Sprinkle parsley or paprika over your recipe to add a big pop of flavor for a low price.
Grab pretty glasses from the thrift shop and serve ice water in them at dinner.
Add bread to every meal to fill up those bellies. Depending on your family’s needs, this might look like:
- buying discount bread at the store
- getting a good recipe for corn bread and French bread
- getting a sourdough starter
- buying a bread maker to save more money over the long haul.
Write down every food you throw away for a month. It’s eye opening…and you’ll try harder to use stuff up.
Frugal Things To Do As A Family
4-H is generally an affordable family activity or club. (If you take general projects, or if you raise animals already.)
Biking, running, hiking are cheap or free activities.
Camping: borrow a tent or just rent a cheap cabin at a state park.
In your area, look for battle sites (Civil War, Revolutionary War, etc.), native American burial sites, other historical sites, caves to explore, animal adventures, etc. If it’s close to home, you’ll save on gas.
Some places that charge entry fees offer discount days if you look for them.
Check your library for events and clubs. I was astonished to find that our local libraries even have museum passes that you can “check out” and visit for free!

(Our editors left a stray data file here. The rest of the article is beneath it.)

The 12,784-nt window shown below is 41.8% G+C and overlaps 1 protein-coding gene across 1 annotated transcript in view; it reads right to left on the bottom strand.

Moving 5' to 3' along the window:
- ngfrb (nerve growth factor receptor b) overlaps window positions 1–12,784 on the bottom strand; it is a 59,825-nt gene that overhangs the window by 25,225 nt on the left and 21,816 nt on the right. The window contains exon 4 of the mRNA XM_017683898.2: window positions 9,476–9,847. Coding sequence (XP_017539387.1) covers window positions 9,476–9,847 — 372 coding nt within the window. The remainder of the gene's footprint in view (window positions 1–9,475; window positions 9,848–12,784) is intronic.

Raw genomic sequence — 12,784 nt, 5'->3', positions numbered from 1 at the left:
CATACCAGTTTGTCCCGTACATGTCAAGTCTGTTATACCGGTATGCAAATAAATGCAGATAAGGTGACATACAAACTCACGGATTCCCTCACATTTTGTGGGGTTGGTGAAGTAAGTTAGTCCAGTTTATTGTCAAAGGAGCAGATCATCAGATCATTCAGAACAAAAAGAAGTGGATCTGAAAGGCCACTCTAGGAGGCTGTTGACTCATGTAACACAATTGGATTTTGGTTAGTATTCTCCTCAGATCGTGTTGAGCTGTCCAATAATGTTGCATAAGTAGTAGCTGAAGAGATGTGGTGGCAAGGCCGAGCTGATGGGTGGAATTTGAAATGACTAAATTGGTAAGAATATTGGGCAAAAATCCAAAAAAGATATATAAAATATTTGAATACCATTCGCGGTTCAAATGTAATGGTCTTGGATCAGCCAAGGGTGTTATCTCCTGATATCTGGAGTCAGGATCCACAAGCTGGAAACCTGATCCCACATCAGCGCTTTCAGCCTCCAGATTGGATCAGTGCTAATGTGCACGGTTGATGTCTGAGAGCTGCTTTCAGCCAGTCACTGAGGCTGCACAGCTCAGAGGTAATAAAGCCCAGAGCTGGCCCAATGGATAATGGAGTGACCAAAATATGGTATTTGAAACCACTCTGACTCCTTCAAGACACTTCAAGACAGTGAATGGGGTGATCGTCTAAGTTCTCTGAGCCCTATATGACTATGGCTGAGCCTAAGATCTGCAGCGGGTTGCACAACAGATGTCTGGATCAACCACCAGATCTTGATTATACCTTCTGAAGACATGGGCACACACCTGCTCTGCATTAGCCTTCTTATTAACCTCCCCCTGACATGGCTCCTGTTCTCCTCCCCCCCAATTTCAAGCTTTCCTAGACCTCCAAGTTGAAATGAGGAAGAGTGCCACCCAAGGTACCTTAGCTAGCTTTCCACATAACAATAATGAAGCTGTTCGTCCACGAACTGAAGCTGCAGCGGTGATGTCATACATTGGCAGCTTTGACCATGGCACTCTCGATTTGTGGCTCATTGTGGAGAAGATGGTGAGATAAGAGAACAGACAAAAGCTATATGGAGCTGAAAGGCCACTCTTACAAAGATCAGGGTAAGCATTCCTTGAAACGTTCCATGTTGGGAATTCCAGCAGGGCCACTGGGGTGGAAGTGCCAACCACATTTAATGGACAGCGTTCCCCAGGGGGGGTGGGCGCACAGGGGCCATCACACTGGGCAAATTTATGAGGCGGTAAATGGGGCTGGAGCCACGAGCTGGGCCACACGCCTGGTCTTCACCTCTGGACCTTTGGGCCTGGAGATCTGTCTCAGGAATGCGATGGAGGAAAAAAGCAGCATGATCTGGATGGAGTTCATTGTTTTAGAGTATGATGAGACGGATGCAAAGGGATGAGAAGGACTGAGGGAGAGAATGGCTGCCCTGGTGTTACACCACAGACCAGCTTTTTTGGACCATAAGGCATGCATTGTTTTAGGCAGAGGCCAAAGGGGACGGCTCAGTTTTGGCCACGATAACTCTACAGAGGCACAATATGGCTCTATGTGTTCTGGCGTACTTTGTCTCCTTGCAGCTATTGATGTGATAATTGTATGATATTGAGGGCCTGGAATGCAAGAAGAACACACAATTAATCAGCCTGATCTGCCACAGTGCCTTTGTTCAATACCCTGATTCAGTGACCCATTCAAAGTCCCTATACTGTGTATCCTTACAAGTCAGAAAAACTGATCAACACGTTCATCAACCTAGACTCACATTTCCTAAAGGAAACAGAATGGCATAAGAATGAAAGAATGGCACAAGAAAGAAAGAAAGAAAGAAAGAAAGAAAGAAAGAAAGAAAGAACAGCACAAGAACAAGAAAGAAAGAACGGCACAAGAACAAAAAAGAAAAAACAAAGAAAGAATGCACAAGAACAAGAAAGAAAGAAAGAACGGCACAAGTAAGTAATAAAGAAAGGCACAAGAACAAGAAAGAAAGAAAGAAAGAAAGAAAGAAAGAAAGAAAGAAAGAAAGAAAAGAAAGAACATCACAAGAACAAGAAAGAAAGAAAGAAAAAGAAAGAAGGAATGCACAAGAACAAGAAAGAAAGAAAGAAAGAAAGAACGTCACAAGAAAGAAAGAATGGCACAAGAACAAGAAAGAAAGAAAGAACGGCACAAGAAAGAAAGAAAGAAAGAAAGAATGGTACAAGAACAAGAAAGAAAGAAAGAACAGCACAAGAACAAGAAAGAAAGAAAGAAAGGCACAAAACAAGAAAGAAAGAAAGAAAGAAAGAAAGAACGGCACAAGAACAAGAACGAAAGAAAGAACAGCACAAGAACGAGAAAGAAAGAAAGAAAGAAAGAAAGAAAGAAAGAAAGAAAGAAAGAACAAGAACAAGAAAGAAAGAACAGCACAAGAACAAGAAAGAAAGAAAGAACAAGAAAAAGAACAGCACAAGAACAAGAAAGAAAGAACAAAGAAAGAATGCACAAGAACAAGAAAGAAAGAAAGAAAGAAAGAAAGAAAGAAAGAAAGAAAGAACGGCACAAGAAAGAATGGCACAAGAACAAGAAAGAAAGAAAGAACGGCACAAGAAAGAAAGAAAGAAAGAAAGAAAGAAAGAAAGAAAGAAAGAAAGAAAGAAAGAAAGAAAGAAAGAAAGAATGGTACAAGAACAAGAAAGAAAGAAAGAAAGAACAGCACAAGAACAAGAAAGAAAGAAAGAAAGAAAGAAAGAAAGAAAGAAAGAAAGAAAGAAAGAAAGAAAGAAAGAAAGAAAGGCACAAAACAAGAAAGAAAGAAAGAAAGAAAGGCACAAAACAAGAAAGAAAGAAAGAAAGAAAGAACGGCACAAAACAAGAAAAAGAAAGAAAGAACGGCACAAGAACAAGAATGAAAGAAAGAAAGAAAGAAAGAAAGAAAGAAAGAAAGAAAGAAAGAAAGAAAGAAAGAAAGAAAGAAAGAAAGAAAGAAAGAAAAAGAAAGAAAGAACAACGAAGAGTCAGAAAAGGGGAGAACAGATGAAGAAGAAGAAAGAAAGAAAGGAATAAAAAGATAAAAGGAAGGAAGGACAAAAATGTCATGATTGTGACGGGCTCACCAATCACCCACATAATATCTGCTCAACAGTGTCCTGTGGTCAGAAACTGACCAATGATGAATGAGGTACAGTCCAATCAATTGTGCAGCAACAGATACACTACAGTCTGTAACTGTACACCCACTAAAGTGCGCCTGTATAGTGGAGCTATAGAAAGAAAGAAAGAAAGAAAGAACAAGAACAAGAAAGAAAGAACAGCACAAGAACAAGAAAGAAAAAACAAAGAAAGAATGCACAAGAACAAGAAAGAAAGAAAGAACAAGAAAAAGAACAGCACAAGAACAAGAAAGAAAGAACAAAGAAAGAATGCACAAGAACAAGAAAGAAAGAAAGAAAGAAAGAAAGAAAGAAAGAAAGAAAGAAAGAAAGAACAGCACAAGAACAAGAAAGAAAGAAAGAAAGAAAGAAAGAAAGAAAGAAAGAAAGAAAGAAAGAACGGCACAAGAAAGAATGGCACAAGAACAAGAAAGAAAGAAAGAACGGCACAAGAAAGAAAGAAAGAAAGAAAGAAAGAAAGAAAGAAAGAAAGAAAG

Skip the travel ball teams. Your child can learn just as much about teamwork, problem solving, overcoming obstacles, and more from playing in a local rec league or even sandlot baseball.
Sandlot ball. If you have a local park with a baseball field, organize a day when local kids can meet up to just play old fashioned baseball. They’ll love not having grown ups ruin everything for them 😉 and all the parents will love that they don’t have to pay for fees or uniforms.
Frugal Ideas To Save As A Mom
Organize a clothing swap with other moms. Everyone will be grateful to not have to try to sell clothes just to buy more, or deal with a bag of thrift store stuff in the back of the car for months.
Don’t upgrade appliances that aren’t completely broken. I know you want the brand new shiny refrigerator, but be honest. Isn’t it just gonna get covered with “I love you, Mommy” artwork or activity calendars within two weeks anyway?
Frugal Ideas That Are A Little Different
Look in the trash can. What are you throwing away that you could buy reusables of instead? (You’d be surprised at how many things you can wash and use again. Check Amazon for reusable solutions for all of your most used disposable items.)
When running errands, track your route carefully to make the most out of your gas.
Have your air conditioning and heater inspected and cleaned yearly. Find a reputable local guy to do it instead of calling the expensive guy who advertises on TV.
If you have a bad fast food habit, start reading books and watching videos about how unhealthy it is for you. Keep reading and watching until your body is convinced to dump the habit.
Evaluate your streaming services and pick one to cut. Just do it.
Really, honestly, consider if your family can go down to one vehicle. The cost of owning a car is outrageous when you consider the payments, insurance, taxes, gas, tires and other maintenance.
Check the mistake paint and stain bin regularly when you know you have paint needs coming up.
Join your local Buy Nothing group. (Check Facebook or try searching for it.)
Want audio books without paying for subscriptions? Try Hoopla or whatever your local library uses. You can also check YouTube for free audio book videos.